Huge respect to female refs at Qatar World Cup

Salima Mukansanga

Rwandan referee Salima Mukansanga  during the Group B Africa Cup of Nations (CAN) 2021 match between Zimbabwe and Guinea at Stade Ahmadou Ahidjo in Yaounde on January 18, 2022.

Photo credit: Kenzo Tribouillard | AFP

What you need to know:

  • It is the first time that female referees are allowed to preside over the men’s Fifa World Cup, a fact that will certainly break the record books for female referees.

It takes a thick skin and real determination to become a top-level referee, and that’s even truer for women. And when football’s biggest competition kicks off this Sunday in Qatar, special focus will be on the three female referees who have been picked to officiate in the tournament.

It is the first time that female referees are allowed to preside over the men’s Fifa World Cup, a fact that will certainly break the record books for female referees.

Japan’s Yamashita Yoshimi, Salima Mukansanga from Rwanda and France’s Stephanie Frappart will represent the community of female centre referees, alongside Neuza Back from Brazil, Karen Diaz Medina from Mexico, and Kathryn Nesbitt from the United States who will be in Qatar as assistant referees.

Six female officials in total, and they have all had to come up the hard way.

Frappart, 37, is no stranger to the misogyny that follows women in sport. She became the first woman to officiate a men’s Uefa Super Cup final (Liverpool vs Chelsea) back in 2019, and was also the centre referee in the men’s Uefa Champions League game between Juventus and Dynamo Kyiv in 2020.

Watching videos of Stephanie at work, I was struck by her agility and intense game face. But off the pitch, I gather she has been battling the usual chauvinism. Just last month, French international Jerome Rothen dedicated a whole radio show to discredit Stephanie’s Qatar selection, saying she is “not up to scratch.”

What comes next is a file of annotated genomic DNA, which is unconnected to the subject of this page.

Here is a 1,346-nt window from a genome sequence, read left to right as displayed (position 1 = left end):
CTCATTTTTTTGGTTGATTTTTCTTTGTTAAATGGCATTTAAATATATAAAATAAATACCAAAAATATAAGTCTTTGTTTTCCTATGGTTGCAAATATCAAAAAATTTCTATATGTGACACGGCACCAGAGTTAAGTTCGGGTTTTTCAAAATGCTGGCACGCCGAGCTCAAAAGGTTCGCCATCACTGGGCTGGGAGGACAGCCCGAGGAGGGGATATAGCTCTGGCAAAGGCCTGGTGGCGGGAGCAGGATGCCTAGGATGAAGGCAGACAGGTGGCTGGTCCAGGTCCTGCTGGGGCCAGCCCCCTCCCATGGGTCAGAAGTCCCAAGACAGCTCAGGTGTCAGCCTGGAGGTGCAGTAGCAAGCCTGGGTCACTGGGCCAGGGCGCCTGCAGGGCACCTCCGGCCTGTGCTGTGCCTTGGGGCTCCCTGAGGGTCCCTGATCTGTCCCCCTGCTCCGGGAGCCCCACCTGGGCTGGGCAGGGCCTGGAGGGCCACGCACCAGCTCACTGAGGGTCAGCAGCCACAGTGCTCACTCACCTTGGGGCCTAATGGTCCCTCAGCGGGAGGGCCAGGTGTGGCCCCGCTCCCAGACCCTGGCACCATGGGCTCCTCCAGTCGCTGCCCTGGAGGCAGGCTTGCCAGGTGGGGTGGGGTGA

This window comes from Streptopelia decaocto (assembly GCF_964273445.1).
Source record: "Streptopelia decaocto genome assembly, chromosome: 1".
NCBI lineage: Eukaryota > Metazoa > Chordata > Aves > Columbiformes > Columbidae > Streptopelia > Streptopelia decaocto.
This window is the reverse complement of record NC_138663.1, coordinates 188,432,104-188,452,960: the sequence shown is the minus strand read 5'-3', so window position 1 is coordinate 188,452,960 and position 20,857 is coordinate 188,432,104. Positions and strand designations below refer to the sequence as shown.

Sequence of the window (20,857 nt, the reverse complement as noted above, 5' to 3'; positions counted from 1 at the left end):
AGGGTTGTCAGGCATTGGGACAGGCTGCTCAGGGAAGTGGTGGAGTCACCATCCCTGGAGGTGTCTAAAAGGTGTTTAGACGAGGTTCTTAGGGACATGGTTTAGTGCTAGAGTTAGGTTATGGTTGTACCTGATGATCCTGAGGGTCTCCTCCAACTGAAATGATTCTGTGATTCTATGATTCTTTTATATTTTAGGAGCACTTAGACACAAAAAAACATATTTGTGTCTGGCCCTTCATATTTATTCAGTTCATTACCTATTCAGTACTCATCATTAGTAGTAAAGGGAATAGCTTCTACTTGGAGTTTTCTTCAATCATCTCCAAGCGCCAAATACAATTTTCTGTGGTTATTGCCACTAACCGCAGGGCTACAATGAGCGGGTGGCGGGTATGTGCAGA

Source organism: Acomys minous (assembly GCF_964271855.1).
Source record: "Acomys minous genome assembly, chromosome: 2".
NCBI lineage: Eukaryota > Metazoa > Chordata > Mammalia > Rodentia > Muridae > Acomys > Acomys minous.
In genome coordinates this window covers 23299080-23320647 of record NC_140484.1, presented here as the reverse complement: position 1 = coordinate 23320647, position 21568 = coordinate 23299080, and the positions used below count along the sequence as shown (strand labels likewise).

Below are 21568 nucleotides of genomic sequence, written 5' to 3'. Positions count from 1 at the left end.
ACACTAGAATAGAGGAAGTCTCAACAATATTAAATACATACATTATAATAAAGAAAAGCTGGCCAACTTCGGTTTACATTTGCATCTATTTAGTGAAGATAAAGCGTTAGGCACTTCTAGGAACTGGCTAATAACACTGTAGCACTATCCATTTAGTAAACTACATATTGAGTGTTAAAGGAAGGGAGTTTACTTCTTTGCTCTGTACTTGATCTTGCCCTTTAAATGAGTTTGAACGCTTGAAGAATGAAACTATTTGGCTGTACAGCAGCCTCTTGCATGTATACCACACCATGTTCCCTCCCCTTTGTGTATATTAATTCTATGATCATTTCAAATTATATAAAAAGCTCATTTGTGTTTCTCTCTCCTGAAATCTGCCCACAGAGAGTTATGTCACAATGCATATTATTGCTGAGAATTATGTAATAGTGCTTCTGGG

Indeed, the higher the profile, the greater the criticism.

Salima Mukansanga, 33, is a Rwandan referee who officiated her first game aged 15 and has presided over some of the most important tournaments in the world. You know her because two years ago, she became the first woman to referee two games at the Africa Cup of Nations in Cameroon.

In the match between Zimbabwe and Guinea, she battled immense pressure before a crowd that naturally berates referees, whether men or female, and delivered an unblemished performance. In the video replay there was an instance when a Guinean forward, perhaps stunned by a woman officiating a men’s game, patronisingly touched her arm to suggest that she reconsider a teammate’s yellow card. 

Mukansanga, her unreadable game face on, asked him: “Do you want one yourself?” The forward very quickly left the scene.

Neuza Ines Back returns to Qatar for the first time since the 2020 Club World Cup final where she was the reserve assistant referee, alongside her compatriot Edina Alves Batista.

At the post-match presentation ceremony following Bayern Munich’s 1-0 win over Mexican giants Tigres, Sheikh Joaan bin Hamad of the Qatari royal family jovially bumped fists with male players and officials as they filed past him to collect their medals.

But when Back and Batista reached him, Al Thani looked right past the two women as though they did not exist. Footage of the incident quickly went viral, but organisers said it was a “minor misunderstanding” related to Covid-19 hygiene protocols, One hopes that at this year’s World Cup, the experience will be more positive for these highly qualified women. 

Though their selection is confirmation that the push for better representation is bearing fruit, and that qualifications are taking precedence, what happens during and after the said matches is equally important. Let the games begin!

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